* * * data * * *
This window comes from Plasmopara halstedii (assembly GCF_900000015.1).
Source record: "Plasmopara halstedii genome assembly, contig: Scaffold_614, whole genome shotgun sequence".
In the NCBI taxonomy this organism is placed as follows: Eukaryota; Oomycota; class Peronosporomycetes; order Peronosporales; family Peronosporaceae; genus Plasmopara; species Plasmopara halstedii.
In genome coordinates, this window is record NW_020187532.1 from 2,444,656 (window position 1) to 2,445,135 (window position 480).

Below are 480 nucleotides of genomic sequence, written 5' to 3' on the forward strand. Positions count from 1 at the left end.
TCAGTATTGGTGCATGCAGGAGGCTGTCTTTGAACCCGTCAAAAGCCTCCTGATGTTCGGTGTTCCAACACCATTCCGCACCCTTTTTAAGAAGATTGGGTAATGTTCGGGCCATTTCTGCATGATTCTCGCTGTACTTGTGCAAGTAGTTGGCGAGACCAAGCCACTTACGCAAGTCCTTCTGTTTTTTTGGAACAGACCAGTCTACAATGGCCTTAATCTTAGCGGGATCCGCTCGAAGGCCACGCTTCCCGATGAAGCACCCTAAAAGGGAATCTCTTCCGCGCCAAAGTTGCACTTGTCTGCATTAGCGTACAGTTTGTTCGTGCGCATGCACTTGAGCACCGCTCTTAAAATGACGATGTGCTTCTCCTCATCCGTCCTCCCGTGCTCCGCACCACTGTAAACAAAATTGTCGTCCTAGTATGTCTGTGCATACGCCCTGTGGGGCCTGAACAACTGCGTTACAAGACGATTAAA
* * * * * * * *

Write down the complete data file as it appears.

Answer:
This window comes from Plasmopara halstedii (assembly GCF_900000015.1).
Source record: "Plasmopara halstedii genome assembly, contig: Scaffold_614, whole genome shotgun sequence".
In the NCBI taxonomy this organism is placed as follows: Eukaryota; Oomycota; class Peronosporomycetes; order Peronosporales; family Peronosporaceae; genus Plasmopara; species Plasmopara halstedii.
In genome coordinates, this window is record NW_020187532.1 from 2,444,656 (window position 1) to 2,445,135 (window position 480).

Below are 480 nucleotides of genomic sequence, written 5' to 3' on the forward strand. Positions count from 1 at the left end.
TCAGTATTGGTGCATGCAGGAGGCTGTCTTTGAACCCGTCAAAAGCCTCCTGATGTTCGGTGTTCCAACACCATTCCGCACCCTTTTTAAGAAGATTGGGTAATGTTCGGGCCATTTCTGCATGATTCTCGCTGTACTTGTGCAAGTAGTTGGCGAGACCAAGCCACTTACGCAAGTCCTTCTGTTTTTTTGGAACAGACCAGTCTACAATGGCCTTAATCTTAGCGGGATCCGCTCGAAGGCCACGCTTCCCGATGAAGCACCCTAAAAGGGAATCTCTTCCGCGCCAAAGTTGCACTTGTCTGCATTAGCGTACAGTTTGTTCGTGCGCATGCACTTGAGCACCGCTCTTAAAATGACGATGTGCTTCTCCTCATCCGTCCTCCCGTGCTCCGCACCACTGTAAACAAAATTGTCGTCCTAGTATGTCTGTGCATACGCCCTGTGGGGCCTGAACAACTGCGTTACAAGACGATTAAA